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I think the first thing we need to discuss is the perception of no closed sales. A business is usually going to focus on the almighty dollar or, when you’re not closing sales, the lack thereof. That’s business. Most companies go into business to make a profit. If there are no sales, there can’t be any profit. A business owner can’t help but get a little nervous when this happens.
If you’re the person responsible for sales and you haven’t sold a dime for days, you might be tempted to think negatively. You might become critical of yourself or others. This can do nothing to help you. It’s important that you remain logical and not emotional. You will not think clearly if you’re upset about not making a sale.
Are You Fundamentally Sound When It Comes to Your Sales Career?
To get your head straight, first ask yourself some questions. Are you following your sales fundamentals? Do you have written goals or an action plan? What outlets or habits do you have to keep yourself positive? (I like to read books and listen to audio CDs on positive thinking and personality.) If you have nothing to help keep you focused on the positive, then shame on you. A good sales person has to have the self-accountability to make sure they’re up on these fundamentals.
Take football for example. The most successful professional football players realize it’s the hours spent off the field doing the fundamentals which make them the best on the field. They spend hours upon hours in the weight room, running, watching game film, practicing quickness and agility drills. They do it all on their own time to ensure they are fundamentally sound so that when they get on that practice field or in the game each Sunday they are prepared.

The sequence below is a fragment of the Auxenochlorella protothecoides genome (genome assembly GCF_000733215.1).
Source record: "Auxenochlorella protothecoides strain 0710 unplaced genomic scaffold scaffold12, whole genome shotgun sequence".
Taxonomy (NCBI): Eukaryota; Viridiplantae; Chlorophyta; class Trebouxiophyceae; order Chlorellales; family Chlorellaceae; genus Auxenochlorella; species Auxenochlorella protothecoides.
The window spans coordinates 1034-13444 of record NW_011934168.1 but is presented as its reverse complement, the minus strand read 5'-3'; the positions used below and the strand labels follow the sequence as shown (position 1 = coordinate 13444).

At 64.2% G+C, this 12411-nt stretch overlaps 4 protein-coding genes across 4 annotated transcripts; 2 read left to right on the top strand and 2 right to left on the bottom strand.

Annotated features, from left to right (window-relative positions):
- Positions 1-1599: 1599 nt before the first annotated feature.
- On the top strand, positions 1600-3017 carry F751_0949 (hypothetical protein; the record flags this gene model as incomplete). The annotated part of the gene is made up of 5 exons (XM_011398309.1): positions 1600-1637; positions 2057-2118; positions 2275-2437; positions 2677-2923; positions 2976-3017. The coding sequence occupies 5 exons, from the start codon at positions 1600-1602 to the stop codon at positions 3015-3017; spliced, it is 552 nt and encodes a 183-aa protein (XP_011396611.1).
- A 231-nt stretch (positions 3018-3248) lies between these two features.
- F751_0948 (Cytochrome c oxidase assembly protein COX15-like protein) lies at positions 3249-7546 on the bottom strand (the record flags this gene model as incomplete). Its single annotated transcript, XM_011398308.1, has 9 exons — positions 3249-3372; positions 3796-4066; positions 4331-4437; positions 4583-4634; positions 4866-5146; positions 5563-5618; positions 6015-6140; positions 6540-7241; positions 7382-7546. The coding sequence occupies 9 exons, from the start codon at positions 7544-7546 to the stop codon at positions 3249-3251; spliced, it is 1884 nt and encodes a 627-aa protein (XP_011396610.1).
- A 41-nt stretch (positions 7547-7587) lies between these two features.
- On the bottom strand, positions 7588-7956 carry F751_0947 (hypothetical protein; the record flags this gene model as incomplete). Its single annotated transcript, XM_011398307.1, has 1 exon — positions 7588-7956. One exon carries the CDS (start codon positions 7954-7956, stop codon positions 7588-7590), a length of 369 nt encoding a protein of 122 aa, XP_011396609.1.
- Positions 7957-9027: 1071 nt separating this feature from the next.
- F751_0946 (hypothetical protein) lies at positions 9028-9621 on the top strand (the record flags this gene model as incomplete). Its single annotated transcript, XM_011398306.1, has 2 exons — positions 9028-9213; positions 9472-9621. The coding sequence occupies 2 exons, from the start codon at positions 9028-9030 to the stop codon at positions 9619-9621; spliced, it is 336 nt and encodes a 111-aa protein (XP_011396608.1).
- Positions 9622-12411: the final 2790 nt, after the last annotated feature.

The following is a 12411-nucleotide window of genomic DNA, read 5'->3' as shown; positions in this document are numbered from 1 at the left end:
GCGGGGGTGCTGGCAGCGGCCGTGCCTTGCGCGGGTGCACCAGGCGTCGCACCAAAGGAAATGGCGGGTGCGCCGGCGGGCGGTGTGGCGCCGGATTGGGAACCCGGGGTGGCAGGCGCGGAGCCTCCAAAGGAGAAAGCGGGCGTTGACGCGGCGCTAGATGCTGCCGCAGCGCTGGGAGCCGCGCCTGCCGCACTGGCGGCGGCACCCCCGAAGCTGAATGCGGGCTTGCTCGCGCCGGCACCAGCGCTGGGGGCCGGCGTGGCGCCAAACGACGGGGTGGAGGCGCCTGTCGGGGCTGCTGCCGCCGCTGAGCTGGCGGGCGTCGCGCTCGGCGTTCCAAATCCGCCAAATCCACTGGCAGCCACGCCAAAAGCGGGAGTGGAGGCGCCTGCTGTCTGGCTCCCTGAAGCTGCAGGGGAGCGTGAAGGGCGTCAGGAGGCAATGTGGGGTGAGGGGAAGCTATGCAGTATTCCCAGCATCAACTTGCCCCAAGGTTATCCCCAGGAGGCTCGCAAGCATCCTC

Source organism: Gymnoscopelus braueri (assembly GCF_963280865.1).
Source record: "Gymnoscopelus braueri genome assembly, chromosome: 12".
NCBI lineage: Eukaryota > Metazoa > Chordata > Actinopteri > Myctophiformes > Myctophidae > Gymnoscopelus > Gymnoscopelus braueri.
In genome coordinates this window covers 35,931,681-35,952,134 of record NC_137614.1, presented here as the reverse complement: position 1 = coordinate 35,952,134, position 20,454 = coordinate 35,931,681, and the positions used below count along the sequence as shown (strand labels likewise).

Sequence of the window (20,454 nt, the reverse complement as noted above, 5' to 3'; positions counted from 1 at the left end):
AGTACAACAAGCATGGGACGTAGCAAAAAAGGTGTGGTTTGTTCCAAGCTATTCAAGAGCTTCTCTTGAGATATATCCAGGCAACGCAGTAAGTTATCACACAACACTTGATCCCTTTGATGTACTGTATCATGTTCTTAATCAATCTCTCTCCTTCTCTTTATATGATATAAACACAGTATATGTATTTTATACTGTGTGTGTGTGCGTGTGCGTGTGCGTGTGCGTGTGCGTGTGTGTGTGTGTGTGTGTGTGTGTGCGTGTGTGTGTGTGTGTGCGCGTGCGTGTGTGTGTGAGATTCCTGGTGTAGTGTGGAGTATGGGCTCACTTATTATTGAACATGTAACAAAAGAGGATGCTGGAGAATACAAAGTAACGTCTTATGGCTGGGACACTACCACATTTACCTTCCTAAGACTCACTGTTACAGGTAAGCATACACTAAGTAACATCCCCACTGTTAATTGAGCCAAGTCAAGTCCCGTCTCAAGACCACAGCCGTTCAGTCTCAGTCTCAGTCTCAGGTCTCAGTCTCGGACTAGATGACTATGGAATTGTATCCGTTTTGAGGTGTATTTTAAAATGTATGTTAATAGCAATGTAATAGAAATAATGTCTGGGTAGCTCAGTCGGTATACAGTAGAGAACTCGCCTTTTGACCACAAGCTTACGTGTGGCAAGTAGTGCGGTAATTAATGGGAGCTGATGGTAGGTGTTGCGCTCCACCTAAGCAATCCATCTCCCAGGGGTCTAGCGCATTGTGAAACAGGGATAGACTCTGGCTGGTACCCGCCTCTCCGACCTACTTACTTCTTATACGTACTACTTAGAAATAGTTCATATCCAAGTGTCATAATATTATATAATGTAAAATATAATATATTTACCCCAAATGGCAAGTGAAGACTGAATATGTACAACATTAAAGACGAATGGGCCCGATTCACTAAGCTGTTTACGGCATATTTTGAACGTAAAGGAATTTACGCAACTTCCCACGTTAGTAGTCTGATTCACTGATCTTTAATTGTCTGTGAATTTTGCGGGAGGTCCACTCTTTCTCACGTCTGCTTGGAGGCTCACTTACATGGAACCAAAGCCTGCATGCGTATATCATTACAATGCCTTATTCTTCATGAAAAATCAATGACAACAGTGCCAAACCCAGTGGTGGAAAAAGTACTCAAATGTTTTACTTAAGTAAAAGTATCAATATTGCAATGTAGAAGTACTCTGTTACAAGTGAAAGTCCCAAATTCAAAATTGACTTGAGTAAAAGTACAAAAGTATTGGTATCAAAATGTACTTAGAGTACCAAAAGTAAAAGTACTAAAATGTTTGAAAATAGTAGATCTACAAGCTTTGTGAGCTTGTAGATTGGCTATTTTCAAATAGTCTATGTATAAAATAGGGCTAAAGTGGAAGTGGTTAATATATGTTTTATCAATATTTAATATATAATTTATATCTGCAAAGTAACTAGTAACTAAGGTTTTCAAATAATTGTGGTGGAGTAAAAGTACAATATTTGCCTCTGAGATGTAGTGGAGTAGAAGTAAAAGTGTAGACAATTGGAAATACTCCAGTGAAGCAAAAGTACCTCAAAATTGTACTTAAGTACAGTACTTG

If you think you’re fundamentally sound, and you’ve got the right habits and focus to deal with the ups and downs of sales, you might want to refresh yourself with these guidelines to get yourself out of your slump:
1. Realize the importance of a face-to-face meeting. People today get so comfortable sending, replying, and forwarding email, the original message can often get lost. The same can happen with texts and phone calls. You can’t see body language with these modes of communication. There’s nothing like looking a customer in the eye while they explain their situation to you. When you’re face to face with a customer, you now have an identity. You’re a person and people do business with people.
2. Don’t force anything. You’ll know deep down if you can really help someone. Don’t force something that isn’t there. Instead, ask yourself, “What is the best possible outcome of this meeting?” That outcome may be no sale at all. Sometimes there is no mutual benefit to a sale. However, you may be able to refer that customer to another company or person that would be a more suitable fit for them.
3. Be helpful. When visiting with a customer or potential customer focus on how you can help them. Be a great listener and ask a lot of questions. Instead of thinking of what you can sell them, think of how you can help them. If you approach your sales calls with a “givers gain” mentality, eventually the gain may come back your way.
Michael O’Grady’s book, Selling at the Kitchen Table: A Contractor’s Guide to Closing the Deal, is available at www.SellingattheKitchenTable.com.
Publication date: 9/3/2012